For the wrath of God is revealed from heaven against all ungodliness and unrighteousness of men, who hold the truth in unrighteousness;  Because that which may be known of God is manifest in them; for God hath shewed it unto them.
We see from these verses that God has done something to give all men enlightenment! He has done two things to induce comprehension in man. The first is "that which may be known of God is manifest in them." Paul clearly teaches there is no good thing in man (that is in his flesh Romans 7:18). This, however, does not change the fact that God has revealed something to every man (even the unsaved): the reality that some things about God are manifested in every man.
Which shew the work of the law written in their hearts, their conscience also bearing witness, and their thoughts the mean while accusing or else excusing one another;)
God, the very moment man sinned, gave to every person a conscience. This conscience gives man a knowledge of good and evil so that he has no excuse before God. It is also the conscience that God's Word appeals to.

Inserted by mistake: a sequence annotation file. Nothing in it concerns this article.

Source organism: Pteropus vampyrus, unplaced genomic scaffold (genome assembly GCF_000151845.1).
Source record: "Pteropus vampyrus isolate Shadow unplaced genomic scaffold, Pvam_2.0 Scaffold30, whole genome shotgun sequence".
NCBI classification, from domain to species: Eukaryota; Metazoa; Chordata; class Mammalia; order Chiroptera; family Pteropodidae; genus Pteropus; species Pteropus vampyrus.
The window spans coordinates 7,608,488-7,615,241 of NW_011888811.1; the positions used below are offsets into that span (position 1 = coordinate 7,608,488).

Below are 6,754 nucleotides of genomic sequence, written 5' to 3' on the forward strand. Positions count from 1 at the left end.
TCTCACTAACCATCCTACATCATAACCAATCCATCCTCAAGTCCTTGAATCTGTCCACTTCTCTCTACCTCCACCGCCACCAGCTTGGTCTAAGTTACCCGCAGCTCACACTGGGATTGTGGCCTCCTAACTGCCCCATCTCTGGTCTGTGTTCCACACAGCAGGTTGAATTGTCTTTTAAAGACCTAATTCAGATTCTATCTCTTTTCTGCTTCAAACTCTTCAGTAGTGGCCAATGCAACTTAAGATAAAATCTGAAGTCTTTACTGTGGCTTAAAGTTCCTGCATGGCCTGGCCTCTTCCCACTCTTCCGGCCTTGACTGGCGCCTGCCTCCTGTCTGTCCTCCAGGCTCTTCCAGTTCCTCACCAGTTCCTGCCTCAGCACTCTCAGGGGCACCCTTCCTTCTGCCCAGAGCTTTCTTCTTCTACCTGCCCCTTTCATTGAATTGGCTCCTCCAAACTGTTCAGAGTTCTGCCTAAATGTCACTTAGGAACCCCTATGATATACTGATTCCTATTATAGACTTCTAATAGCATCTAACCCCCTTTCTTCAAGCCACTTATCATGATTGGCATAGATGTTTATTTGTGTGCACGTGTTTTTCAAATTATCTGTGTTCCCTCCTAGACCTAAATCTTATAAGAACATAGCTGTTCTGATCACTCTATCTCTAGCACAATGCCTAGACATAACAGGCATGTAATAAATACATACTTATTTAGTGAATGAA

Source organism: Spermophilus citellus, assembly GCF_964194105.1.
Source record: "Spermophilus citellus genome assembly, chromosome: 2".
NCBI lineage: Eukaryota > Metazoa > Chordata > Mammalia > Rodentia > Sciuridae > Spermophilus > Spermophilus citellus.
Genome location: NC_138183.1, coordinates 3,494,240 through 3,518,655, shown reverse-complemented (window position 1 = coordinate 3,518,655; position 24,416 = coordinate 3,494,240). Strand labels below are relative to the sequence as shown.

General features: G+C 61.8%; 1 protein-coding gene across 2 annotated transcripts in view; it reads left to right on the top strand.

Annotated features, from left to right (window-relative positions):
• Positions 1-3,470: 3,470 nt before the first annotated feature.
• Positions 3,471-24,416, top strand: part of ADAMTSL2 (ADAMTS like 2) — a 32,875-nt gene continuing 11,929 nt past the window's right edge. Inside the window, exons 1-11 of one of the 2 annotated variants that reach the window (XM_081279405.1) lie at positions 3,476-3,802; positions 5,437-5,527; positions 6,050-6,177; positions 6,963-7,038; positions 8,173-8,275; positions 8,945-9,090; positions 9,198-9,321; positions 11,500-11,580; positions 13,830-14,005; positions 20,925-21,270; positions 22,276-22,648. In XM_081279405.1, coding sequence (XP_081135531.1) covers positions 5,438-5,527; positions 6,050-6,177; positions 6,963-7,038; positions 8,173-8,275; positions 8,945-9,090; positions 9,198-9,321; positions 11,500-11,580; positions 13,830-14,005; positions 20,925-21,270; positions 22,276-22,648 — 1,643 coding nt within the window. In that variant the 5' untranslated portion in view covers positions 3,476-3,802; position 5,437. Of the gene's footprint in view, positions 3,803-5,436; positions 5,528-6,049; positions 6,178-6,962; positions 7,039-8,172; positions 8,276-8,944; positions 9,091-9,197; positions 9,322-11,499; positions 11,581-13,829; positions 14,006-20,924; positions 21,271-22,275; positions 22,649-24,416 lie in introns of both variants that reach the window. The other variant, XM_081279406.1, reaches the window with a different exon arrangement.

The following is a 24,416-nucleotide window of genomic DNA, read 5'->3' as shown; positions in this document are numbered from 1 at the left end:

And they which heard it, being convicted by their own conscience, went out one by one, beginning at the eldest, even unto the last: and Jesus was left alone, and the woman standing in the midst.
In fact, one has to sear their own conscience in order to not respond to God!
1 Tim. 4:2
Speaking lies in hypocrisy; having their conscience seared with a hot iron;
Hence, God in His infinite wisdom, mercy, and grace has chosen to implant even within fallen man enough consciousness of the distinctions between good and evil, so that he/she is without excuse. God manifested it in them!
The second thing God has done is stated in the second part of Romans 1:19 "for God hath shewed it unto them." The conscience is within man, but something is shown to man which is outside, or not part of him/her. What is shown is stated very clearly in verse 20.
For the invisible things of him from the creation of the world are clearly seen, being understood by the things that are made, even his eternal power and Godhead; so that they are without excuse: